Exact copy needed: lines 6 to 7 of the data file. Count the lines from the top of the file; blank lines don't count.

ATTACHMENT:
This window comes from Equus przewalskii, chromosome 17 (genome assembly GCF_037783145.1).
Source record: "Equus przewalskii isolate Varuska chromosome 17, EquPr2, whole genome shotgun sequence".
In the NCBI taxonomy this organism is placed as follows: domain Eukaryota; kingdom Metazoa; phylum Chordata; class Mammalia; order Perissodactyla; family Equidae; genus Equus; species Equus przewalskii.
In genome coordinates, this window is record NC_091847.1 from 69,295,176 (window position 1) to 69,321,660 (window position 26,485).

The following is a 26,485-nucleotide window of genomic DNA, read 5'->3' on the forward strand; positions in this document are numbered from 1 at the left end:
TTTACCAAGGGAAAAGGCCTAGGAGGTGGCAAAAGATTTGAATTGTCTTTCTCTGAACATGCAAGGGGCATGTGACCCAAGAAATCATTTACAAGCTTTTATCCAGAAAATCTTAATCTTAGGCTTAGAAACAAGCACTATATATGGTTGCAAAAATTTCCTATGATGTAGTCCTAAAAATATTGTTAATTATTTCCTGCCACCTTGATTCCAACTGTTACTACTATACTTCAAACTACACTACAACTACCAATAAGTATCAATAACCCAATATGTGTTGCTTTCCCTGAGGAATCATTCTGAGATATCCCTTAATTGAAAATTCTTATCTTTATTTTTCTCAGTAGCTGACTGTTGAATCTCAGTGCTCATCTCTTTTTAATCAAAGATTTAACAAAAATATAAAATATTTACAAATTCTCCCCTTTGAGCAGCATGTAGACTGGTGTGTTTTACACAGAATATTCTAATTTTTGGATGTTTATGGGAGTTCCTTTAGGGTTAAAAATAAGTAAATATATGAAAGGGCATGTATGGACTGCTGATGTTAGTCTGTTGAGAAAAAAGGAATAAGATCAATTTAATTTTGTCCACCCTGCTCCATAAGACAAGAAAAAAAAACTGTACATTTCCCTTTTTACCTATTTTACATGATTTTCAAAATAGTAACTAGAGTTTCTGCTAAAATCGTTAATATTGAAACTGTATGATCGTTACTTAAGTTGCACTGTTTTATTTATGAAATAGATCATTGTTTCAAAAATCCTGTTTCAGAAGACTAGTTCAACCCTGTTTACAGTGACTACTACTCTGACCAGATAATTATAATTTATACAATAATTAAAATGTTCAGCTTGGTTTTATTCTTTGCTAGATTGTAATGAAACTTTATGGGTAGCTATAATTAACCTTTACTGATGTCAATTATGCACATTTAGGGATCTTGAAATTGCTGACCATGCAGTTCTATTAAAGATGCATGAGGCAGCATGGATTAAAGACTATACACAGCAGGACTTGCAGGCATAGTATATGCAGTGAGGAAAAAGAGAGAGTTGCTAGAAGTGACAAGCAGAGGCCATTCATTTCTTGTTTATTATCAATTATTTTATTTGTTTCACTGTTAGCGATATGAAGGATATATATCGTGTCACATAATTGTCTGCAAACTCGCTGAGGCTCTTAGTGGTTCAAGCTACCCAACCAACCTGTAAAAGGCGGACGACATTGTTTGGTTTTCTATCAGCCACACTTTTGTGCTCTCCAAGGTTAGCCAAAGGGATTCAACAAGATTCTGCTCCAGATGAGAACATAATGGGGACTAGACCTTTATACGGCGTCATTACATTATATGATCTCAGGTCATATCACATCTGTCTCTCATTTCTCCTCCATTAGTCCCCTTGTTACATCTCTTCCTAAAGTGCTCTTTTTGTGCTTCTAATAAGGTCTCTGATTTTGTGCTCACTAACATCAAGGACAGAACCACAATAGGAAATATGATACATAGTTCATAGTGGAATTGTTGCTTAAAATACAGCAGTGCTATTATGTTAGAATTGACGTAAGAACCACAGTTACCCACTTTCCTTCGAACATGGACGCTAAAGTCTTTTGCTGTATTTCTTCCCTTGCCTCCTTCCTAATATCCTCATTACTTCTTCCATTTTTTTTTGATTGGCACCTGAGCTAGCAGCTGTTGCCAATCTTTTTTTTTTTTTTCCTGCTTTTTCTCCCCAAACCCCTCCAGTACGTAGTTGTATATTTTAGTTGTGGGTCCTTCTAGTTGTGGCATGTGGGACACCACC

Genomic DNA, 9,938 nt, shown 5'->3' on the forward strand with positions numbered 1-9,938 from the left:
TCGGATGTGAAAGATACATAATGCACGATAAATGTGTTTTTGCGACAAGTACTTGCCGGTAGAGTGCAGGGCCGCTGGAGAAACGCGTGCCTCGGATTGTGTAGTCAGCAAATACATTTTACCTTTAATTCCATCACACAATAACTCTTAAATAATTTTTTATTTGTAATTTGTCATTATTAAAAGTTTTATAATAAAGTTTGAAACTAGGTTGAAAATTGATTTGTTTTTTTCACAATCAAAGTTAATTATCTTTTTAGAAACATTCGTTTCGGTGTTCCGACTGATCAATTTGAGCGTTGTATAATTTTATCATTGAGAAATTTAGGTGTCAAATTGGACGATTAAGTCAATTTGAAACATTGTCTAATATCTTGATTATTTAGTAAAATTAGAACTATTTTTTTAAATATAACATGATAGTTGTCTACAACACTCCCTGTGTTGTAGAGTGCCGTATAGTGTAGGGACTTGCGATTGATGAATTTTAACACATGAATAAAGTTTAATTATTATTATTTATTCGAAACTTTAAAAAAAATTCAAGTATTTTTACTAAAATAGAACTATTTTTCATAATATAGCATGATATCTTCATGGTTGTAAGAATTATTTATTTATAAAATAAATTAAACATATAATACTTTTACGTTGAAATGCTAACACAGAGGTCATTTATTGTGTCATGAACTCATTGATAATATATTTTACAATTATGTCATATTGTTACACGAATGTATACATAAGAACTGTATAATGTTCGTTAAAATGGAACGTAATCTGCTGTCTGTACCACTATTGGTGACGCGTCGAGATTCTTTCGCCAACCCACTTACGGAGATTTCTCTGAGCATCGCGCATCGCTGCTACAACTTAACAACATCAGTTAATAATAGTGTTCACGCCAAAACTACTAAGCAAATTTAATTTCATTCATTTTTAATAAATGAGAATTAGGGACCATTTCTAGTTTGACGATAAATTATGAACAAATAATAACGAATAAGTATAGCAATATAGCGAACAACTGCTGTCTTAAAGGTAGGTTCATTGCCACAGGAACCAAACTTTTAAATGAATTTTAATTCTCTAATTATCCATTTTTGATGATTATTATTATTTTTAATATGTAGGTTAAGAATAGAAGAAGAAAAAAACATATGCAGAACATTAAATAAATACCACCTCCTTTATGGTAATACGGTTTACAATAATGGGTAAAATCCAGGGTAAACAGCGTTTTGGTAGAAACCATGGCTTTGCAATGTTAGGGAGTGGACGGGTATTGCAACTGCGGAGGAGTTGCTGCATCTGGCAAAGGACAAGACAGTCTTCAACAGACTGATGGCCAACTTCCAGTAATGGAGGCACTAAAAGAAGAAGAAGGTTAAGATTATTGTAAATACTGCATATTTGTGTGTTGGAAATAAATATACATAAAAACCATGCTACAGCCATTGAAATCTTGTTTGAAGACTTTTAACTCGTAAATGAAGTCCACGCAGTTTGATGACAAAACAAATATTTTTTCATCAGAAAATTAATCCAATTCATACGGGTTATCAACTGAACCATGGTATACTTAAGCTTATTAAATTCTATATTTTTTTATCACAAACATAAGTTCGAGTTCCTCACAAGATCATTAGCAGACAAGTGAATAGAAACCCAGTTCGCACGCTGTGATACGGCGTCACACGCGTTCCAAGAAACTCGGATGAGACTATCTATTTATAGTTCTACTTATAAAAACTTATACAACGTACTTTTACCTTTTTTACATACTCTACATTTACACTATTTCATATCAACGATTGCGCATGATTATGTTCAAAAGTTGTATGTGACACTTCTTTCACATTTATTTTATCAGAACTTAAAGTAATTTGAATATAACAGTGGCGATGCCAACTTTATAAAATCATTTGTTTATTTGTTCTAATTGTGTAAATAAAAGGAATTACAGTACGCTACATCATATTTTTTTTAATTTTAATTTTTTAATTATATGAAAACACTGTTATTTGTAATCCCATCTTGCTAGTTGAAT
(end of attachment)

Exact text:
TTTACCAAGGGAAAAGGCCTAGGAGGTGGCAAAAGATTTGAATTGTCTTTCTCTGAACATGCAAGGGGCATGTGACCCAAGAAATCATTTACAAGCTTTTATCCAGAAAATCTTAATCTTAGGCTTAGAAACAAGCACTATATATGGTTGCAAAAATTTCCTATGATGTAGTCCTAAAAATATTGTTAATTATTTCCTGCCACCTTGATTCCAACTGTTACTACTATACTTCAAACTACACTACAACTACCAATAAGTATCAATAACCCAATATGTGTTGCTTTCCCTGAGGAATCATTCTGAGATATCCCTTAATTGAAAATTCTTATCTTTATTTTTCTCAGTAGCTGACTGTTGAATCTCAGTGCTCATCTCTTTTTAATCAAAGATTTAACAAAAATATAAAATATTTACAAATTCTCCCCTTTGAGCAGCATGTAGACTGGTGTGTTTTACACAGAATATTCTAATTTTTGGATGTTTATGGGAGTTCCTTTAGGGTTAAAAATAAGTAAATATATGAAAGGGCATGTATGGACTGCTGATGTTAGTCTGTTGAGAAAAAAGGAATAAGATCAATTTAATTTTGTCCACCCTGCTCCATAAGACAAGAAAAAAAAACTGTACATTTCCCTTTTTACCTATTTTACATGATTTTCAAAATAGTAACTAGAGTTTCTGCTAAAATCGTTAATATTGAAACTGTATGATCGTTACTTAAGTTGCACTGTTTTATTTATGAAATAGATCATTGTTTCAAAAATCCTGTTTCAGAAGACTAGTTCAACCCTGTTTACAGTGACTACTACTCTGACCAGATAATTATAATTTATACAATAATTAAAATGTTCAGCTTGGTTTTATTCTTTGCTAGATTGTAATGAAACTTTATGGGTAGCTATAATTAACCTTTACTGATGTCAATTATGCACATTTAGGGATCTTGAAATTGCTGACCATGCAGTTCTATTAAAGATGCATGAGGCAGCATGGATTAAAGACTATACACAGCAGGACTTGCAGGCATAGTATATGCAGTGAGGAAAAAGAGAGAGTTGCTAGAAGTGACAAGCAGAGGCCATTCATTTCTTGTTTATTATCAATTATTTTATTTGTTTCACTGTTAGCGATATGAAGGATATATATCGTGTCACATAATTGTCTGCAAACTCGCTGAGGCTCTTAGTGGTTCAAGCTACCCAACCAACCTGTAAAAGGCGGACGACATTGTTTGGTTTTCTATCAGCCACACTTTTGTGCTCTCCAAGGTTAGCCAAAGGGATTCAACAAGATTCTGCTCCAGATGAGAACATAATGGGGACTAGACCTTTATACGGCGTCATTACATTATATGATCTCAGGTCATATCACATCTGTCTCTCATTTCTCCTCCATTAGTCCCCTTGTTACATCTCTTCCTAAAGTGCTCTTTTTGTGCTTCTAATAAGGTCTCTGATTTTGTGCTCACTAACATCAAGGACAGAACCACAATAGGAAATATGATACATAGTTCATAGTGGAATTGTTGCTTAAAATACAGCAGTGCTATTATGTTAGAATTGACGTAAGAACCACAGTTACCCACTTTCCTTCGAACATGGACGCTAAAGTCTTTTGCTGTATTTCTTCCCTTGCCTCCTTCCTAATATCCTCATTACTTCTTCCATTTTTTTTTGATTGGCACCTGAGCTAGCAGCTGTTGCCAATCTTTTTTTTTTTTTTCCTGCTTTTTCTCCCCAAACCCCTCCAGTACGTAGTTGTATATTTTAGTTGTGGGTCCTTCTAGTTGTGGCATGTGGGACACCACC

Genomic DNA, 9,938 nt, shown 5'->3' on the forward strand with positions numbered 1-9,938 from the left: